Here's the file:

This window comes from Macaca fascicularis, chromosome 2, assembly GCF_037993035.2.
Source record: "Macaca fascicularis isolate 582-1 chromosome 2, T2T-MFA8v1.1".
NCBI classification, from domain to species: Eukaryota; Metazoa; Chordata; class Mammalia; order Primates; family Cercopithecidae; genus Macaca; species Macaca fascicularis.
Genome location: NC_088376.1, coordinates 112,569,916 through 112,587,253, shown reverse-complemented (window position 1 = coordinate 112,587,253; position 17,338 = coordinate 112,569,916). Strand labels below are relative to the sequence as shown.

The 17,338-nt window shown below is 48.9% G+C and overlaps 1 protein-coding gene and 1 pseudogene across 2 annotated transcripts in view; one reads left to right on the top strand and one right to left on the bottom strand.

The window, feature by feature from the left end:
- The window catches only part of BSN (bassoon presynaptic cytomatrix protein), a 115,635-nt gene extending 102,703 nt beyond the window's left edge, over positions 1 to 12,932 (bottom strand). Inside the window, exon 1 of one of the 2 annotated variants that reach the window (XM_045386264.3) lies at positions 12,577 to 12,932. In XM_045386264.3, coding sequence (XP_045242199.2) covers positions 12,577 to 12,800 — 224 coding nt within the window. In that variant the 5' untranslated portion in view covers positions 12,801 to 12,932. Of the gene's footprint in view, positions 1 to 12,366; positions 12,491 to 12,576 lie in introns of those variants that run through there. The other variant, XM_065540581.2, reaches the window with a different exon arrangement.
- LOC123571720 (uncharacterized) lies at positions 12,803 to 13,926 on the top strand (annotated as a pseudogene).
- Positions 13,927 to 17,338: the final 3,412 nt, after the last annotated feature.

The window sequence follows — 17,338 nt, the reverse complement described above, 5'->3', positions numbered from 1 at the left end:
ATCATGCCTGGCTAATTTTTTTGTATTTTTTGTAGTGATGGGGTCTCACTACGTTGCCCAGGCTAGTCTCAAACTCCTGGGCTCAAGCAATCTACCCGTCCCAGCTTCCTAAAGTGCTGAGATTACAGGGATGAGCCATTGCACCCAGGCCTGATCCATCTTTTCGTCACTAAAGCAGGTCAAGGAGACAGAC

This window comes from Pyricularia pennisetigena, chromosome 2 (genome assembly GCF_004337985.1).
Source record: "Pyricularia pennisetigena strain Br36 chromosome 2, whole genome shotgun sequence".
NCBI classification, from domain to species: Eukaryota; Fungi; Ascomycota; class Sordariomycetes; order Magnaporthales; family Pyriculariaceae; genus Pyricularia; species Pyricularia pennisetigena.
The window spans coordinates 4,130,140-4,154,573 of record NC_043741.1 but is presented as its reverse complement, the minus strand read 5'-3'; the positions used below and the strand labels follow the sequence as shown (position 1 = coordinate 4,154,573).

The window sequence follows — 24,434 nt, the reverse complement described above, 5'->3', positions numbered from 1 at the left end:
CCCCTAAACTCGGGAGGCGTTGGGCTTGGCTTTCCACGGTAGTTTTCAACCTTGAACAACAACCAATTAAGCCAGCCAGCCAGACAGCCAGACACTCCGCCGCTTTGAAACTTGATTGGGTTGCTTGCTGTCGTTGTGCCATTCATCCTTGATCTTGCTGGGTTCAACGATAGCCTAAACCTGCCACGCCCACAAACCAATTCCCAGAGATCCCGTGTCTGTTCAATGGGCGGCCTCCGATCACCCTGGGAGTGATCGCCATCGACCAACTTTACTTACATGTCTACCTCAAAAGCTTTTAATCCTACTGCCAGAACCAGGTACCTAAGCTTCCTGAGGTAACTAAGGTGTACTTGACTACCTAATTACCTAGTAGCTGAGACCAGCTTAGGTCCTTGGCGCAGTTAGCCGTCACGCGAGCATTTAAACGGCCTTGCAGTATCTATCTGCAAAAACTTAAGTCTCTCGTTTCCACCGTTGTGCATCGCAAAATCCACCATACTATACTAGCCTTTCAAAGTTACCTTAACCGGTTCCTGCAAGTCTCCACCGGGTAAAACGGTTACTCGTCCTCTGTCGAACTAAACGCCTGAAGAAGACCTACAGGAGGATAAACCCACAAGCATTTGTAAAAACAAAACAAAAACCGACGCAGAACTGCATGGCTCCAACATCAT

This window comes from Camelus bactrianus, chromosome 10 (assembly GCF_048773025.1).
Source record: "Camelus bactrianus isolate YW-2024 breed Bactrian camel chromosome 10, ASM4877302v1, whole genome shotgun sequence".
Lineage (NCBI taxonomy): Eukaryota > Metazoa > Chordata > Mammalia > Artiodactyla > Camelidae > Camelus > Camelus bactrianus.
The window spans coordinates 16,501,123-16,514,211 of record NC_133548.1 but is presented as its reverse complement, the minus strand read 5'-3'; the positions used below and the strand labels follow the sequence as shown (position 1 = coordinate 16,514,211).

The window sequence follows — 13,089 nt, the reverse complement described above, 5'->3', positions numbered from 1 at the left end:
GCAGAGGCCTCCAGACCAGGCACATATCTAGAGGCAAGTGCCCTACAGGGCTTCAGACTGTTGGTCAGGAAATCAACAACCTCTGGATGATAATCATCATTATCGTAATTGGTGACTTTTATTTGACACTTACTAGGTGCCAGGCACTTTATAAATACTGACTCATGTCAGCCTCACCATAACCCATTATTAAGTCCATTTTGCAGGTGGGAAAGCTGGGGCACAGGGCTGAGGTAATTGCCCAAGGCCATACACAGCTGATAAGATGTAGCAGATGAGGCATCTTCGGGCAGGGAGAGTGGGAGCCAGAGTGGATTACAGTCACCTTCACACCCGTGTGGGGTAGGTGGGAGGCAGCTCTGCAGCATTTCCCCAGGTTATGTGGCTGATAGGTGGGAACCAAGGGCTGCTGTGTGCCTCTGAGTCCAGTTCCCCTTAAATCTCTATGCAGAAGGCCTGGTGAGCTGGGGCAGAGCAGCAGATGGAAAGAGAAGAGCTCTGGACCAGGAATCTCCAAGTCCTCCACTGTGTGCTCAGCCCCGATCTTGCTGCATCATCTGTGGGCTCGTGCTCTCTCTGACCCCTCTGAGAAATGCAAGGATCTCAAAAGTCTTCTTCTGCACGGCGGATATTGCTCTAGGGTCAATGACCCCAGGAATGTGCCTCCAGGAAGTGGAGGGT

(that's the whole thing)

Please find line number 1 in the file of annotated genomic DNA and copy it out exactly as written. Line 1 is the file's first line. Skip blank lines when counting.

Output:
This window comes from Macaca fascicularis, chromosome 2, assembly GCF_037993035.2.